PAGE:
Still catching up! I’ve written several poems to catch up, but probably shouldn’t inundate the ether net w/ poetry. So I’m limiting myself to 2 posts daily: the day’s actual NaPoWriMo prompt, and one catchup. I may end up w/ more than 2 at the end!
The prompt for day #3 was:
Today I’d like to challenge you to write an elegy – a poem that mourns or honors someone dead or something gone by. And I’d like to ask you to center the elegy on an unusual fact about the person or thing being mourned. For example, if you are writing an elegy about your grandfather, perhaps the poem could be centered around a signature phrase of his. (My own grandfather used to justify whatever he was doing by saying, “well, I can’t sing or dance, and it’s too wet to plow,” which baffled me considerably as a child). Or perhaps your Aunt Lily always unconsciously whistled between her teeth while engaged in her daily battle with the crossword puzzle. These types of details paradoxically breathe life into an elegy, making the mourned person real for the reader.
I’ll leave you to decide if my response is suitably elegaic ~
Elegy for a dysfunctional dog ~
Frenchies are known
For being gaseous
And his were powerful
One Christmas we sat
Our noses in our shirts
Breathing our own skin
His love just as oversized
Jumping madly until
You gave him what he craved
Of his own faulty wiring
He would snap at illusory
Flies, then stare into space.
Startle him at your own peril.
Epilepsy is another word
For canine rage.
Still, the house is emptier.
No sulfur, no scratch of claws
Scuttling over hardwood
To chase a cat
Who misses him not at all.
But I do.
This is what Pascal, my older dog looked like when he came to us 10 years ago. A tiny elf-eared puppy, easily frightened — a big cat, a leaf falling, the smell of the resident possum in the back yard… Any of those could do it. So could the vacuum — even a few days ago.
Today we killed him. Yes, I know: we say ‘euthanised,’ or ‘put him down,’ or ‘put him to sleep.’ But it doesn’t feel that way. It feels like we killed him. Even though he was in a lot of pain, and wasn’t himself at all. He’s had dysplasia since birth — he was supposed to be OFA certified to NOT have dysplasia, but… — and it’s just worsened. He also had epilepsy, in a couple of versions. And our previous vet told us he has the dog equivalent of autism, as well.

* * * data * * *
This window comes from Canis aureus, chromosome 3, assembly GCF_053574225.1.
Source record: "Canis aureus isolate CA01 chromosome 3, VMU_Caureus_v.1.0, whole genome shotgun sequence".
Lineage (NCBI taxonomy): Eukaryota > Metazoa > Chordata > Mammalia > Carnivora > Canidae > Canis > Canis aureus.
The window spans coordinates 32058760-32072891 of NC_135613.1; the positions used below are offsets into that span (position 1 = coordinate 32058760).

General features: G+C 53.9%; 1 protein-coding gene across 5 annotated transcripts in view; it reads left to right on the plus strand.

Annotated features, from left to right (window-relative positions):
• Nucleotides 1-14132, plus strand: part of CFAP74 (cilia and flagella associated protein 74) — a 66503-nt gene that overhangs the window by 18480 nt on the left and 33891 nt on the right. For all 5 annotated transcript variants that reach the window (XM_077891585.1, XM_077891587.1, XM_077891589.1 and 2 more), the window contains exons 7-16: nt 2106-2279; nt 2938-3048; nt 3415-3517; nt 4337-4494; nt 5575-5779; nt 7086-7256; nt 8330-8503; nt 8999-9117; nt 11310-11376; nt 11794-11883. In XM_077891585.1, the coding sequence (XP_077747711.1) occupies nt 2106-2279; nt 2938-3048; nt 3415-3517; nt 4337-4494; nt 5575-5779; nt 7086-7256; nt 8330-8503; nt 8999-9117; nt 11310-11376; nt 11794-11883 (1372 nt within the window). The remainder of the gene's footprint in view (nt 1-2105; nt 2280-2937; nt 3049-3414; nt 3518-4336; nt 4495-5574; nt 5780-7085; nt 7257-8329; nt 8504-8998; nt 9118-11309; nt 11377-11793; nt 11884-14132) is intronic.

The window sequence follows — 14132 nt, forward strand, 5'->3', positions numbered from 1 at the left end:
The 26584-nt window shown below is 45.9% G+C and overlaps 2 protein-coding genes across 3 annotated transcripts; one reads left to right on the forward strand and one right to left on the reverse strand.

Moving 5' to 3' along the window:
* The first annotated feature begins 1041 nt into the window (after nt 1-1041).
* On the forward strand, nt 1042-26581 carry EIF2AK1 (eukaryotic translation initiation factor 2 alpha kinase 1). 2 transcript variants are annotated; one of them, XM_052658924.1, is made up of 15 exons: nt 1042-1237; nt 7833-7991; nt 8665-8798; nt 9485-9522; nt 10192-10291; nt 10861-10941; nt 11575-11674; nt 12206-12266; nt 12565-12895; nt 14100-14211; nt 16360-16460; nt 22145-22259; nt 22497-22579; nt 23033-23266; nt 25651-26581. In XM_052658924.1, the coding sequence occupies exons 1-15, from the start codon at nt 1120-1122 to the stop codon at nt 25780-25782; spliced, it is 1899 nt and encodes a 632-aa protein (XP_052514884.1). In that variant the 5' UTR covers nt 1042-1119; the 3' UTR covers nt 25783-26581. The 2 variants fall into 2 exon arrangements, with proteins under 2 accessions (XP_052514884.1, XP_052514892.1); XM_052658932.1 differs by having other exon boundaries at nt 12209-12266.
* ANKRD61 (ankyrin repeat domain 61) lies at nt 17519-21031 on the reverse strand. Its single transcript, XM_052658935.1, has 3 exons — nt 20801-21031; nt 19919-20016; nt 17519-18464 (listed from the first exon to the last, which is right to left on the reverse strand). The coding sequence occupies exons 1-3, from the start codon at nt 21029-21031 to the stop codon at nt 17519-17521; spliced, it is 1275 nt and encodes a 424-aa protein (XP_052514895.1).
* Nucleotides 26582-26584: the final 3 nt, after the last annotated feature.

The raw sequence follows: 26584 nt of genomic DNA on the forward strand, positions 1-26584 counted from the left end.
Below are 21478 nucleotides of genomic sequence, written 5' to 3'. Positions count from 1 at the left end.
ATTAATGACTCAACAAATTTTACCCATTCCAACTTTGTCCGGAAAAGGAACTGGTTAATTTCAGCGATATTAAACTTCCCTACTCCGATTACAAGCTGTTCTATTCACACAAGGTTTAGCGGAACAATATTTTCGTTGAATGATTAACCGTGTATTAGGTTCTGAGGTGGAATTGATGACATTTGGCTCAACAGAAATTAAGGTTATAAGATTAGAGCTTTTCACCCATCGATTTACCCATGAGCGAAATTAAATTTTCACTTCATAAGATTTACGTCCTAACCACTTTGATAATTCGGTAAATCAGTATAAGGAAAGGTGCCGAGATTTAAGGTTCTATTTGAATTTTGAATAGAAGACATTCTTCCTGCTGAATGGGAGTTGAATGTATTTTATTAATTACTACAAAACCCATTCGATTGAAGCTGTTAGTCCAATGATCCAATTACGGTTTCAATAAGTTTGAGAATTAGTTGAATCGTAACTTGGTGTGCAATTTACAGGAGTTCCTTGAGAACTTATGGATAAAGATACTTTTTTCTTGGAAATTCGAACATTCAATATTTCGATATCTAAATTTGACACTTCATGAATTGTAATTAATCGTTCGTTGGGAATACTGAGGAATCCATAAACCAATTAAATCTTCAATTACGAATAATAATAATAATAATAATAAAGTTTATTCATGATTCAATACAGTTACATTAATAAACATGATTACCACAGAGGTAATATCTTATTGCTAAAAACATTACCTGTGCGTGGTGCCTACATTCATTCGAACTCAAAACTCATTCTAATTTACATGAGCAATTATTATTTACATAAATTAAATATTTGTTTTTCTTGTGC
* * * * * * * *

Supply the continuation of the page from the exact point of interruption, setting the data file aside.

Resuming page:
Through all of his trials, he was still so beautiful. So loving. And such a mess.
A couple of weeks ago, he began having seizures. Two a day, grand mal. And he probably had a stroke, as his leg began to drag, and he showed very poor coordination. We took him to the university veterinary hospital, an amazing facility, staffed w/ utter saints. Seriously — I think the requirements to work there are more stringent than canonisation… I’ve never met more people w/ overtly compassionate affects in one place. Ever.
Turns out that the resident canine neurologist (yes, there’s one on staff) diagnosed a brain tumour in addition to everything else. So now we have a dog that needs pain medication for his hips, anti-seizure meds (2), and allergy meds. And he’s still doing verrrry poorly.
Then it really fell apart: yesterday, he tried to bite me when i petted him. He tried to bite his brother twice when poor Hugo just brushed against him. And when my beloved — Pascal’s version of the Supreme Deity, if there ever was one — reached down to pet him, Pascal tried to take his hand off. So we took him off meds to see if that helped. It did not.
We sat at the vet’s for almost two hours. Pascal’s veins were so thrombosed that the techs couldn’t get an IV in him. And think about it: if he didn’t want to be petted, even, how did a needle feel?? But in an oddly reassuring way, it was an affirmation that we were making the right decision, despite our grief.
Buddhists talk about ‘letting go.’ It means to know that everything is transient: life, certainly. But also love, pain, joy, grief. Everything passes — clouds across Big Sky Mind. I know that in a year, I will still miss my sweet mess of a dog. I also know it won’t hurt the same way. As I know that death always follows life.
But our pets are part of our family. At least, in my family they are. And as the owner of a 17-year-old cat, another aging dog, and a second cat still in his prime? I want them to live forever. With health & vigour. I want no more grief. The Buddha would shake his finger, probably smile, and remind me that I am attached.
I confess to it. As I confess to wielding the power of life, then death, over a small dog. We let go — holding a small sleepy body in a tearful hug before the vet gave him a shot to the heart (he never could get the IV in). We let go, wishing him dreams of possums in the backyard, and long walks by the river, and lots of treats. We let go of his pain-filled life. But somehow, he’s still so very here, and I don’t know how to really let him go. I don’t know how to explain to his brother (at least, that’s what we called them, although they weren’t littermates) where his buddy is. I don’t know how to explain to my grandson where Pascal is, either. And I don’t know how to let go of any of this grief.
Sometimes, I am acutely aware how inadequate a Buddhist I am…